6. Toss them into a bowl and smugly serve, scattered with peanuts and chopped red chilli if you like. These sprouts are sure to turn even the most bullish Brassica denier into a believer.
Preheating the tray helps give more of a golden crust on the sprouts. Feel free to skip lining the tray before using if you like to live dangerously - it'll give you more colour on the sprouts, but will take some cleaning. Soaking the stains in vinegar and bicarbonate of soda followed by a good scrub should do it.
I like to use an appropriately sized storage vessel for marinading purposes, so that I can pop the leftovers in there and save on washing up!
If you decide to give the marinade a whirl with lamb, try using lamb eye fillet rather than rump, and pull back on the honey; one tablespoon should suffice.
Dietaries: Sub in maple syrup instead of honey to turn this one fully plant-based.
Brussels sprout slaw
Is it possible to have too many slaw recipes? I doubt it. What sets this one apart are the shapes and colours of Brassicas at your disposal. Kalettes are a thing of beauty, a frilly fop of kale, as though shrunk to miniature. If you can't find these, or purple sprouts, just stick with the regular green ones. Thinly slicing with the shape of your chosen cabbages and sprouts will create a gorgeously spacious salad to pop on the table, with plenty of "wow" factor and minimal energy. Just do me a favour and watch those fingers on the mandoline.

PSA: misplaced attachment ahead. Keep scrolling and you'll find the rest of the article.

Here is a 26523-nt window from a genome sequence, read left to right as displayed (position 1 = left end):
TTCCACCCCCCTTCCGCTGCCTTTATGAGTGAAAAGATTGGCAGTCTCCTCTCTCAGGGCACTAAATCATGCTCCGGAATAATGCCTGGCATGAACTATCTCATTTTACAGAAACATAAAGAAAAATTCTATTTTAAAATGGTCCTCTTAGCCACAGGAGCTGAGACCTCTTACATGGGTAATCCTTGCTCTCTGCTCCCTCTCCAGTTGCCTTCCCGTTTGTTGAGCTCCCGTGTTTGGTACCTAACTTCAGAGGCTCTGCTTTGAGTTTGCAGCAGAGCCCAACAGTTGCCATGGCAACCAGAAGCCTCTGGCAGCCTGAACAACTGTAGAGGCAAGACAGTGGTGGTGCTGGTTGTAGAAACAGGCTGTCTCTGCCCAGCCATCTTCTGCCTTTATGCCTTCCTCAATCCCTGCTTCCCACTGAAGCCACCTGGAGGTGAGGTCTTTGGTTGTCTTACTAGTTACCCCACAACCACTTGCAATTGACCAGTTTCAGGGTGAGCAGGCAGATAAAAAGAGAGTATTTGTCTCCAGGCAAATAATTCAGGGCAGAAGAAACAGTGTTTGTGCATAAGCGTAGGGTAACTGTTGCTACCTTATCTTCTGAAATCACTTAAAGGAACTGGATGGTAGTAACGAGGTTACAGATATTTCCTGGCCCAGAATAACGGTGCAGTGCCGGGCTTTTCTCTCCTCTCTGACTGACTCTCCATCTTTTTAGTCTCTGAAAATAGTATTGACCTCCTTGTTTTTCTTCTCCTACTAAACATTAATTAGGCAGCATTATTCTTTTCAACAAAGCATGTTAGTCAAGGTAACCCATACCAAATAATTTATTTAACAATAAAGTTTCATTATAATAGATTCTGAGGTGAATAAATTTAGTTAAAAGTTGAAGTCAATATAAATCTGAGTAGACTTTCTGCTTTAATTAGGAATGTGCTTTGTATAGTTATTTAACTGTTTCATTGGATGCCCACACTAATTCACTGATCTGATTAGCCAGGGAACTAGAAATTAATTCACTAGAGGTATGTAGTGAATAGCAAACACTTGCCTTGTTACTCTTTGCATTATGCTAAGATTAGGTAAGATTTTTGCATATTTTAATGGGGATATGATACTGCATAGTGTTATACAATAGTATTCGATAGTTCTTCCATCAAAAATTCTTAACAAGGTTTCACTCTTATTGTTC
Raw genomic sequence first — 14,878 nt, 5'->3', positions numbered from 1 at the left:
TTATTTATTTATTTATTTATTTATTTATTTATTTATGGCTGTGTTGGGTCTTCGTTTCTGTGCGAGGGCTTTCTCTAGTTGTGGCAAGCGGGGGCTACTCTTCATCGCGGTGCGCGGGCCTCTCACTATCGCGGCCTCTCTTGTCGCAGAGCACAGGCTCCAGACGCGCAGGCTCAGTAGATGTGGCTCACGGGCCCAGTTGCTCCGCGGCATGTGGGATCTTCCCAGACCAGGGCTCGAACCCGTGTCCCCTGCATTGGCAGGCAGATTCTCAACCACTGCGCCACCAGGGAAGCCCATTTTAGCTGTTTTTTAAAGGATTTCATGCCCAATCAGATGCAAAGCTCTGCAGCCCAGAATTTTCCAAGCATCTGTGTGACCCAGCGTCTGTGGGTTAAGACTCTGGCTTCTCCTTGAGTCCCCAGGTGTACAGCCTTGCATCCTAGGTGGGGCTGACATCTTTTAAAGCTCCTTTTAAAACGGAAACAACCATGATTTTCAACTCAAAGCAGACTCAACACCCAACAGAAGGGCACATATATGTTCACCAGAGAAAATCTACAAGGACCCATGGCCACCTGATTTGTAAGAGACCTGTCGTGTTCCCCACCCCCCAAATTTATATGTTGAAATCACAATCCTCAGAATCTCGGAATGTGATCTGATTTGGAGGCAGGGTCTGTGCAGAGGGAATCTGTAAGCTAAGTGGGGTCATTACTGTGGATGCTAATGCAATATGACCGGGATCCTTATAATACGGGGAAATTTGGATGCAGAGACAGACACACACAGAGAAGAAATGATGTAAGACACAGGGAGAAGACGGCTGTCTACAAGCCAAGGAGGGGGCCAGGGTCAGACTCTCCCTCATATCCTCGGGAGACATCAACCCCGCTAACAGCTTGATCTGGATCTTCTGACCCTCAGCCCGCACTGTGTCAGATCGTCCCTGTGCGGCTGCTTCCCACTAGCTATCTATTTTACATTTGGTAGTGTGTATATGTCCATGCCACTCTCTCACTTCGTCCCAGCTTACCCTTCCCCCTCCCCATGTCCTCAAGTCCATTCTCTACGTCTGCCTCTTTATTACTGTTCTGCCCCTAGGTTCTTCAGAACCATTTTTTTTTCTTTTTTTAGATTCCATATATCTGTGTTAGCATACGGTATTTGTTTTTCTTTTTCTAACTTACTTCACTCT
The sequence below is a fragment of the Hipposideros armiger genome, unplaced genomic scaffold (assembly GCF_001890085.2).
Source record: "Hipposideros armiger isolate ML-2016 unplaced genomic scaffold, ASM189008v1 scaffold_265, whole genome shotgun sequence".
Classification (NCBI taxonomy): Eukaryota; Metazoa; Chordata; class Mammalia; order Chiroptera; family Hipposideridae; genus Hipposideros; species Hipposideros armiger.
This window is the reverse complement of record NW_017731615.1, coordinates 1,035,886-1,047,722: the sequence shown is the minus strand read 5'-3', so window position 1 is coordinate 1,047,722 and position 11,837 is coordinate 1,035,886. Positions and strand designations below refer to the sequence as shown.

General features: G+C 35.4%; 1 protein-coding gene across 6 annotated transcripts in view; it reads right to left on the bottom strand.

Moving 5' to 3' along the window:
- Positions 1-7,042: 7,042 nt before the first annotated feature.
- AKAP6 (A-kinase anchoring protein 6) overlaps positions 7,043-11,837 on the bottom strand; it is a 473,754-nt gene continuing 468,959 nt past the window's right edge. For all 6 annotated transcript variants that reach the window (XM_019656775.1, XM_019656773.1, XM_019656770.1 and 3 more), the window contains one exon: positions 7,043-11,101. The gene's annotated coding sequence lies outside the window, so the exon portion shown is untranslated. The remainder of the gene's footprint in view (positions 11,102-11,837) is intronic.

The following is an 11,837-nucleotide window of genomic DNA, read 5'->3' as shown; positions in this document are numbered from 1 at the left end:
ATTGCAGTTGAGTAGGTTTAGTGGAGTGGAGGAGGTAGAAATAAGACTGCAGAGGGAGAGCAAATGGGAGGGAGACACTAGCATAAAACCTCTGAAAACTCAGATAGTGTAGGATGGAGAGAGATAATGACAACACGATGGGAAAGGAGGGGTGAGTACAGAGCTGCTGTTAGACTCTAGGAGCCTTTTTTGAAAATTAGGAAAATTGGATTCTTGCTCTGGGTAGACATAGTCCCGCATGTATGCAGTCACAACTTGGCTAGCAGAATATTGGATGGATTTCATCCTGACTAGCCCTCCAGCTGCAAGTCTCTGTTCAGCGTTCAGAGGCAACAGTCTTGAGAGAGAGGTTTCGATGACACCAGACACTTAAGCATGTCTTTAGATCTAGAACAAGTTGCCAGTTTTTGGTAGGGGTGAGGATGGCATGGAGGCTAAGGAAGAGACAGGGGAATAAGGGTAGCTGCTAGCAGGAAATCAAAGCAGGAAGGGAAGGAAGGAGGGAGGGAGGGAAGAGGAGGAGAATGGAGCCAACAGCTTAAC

2 tbsp chardonnay vinegar
1/4 cup extra virgin olive oil
1 1/2 tbsp wholegrain mustard
1 bunch of chives, finely sliced
300g purple or red brussels sprouts, or Kalettes (kale sprouts), thinly sliced using a mandoline
100g red cabbage, thinly sliced
1 red apple, cut into matchsticks
30g parmesan, finely grated
1/4 cup roasted hazelnuts, finely chopped
dill sprigs, sunflower
sprouts or micro herbs, to garnish
1. Place the vinegar, olive oil, mustard and chives in a bowl and whisk to combine. Add the brussels sprouts, cabbage and apple and toss to coat. Stand for five minutes to soften slightly.
2. Scatter with the parmesan, hazelnuts and chosen garnishes and serve.
For vegans: Shave enough fresh macadamia nuts with a fine microplane and they'll turn into a fluffy cloud of parmesan cheese-like proportions. Your vegan friends will love you.
Shortcut: Shred the cabbage using a food processor, mandoline or sharp knife. Toss with some Kewpie mayo, snipped chives or spring onion (scallion), and season to taste. This quick version works best with wombok.
Serves 4-6 as a side dish.
- Recipes from In Praise of Veg: A modern kitchen companion, by Alice Zaslavsky. Photography by Ben Dearnley. Murdoch Books, $59.99.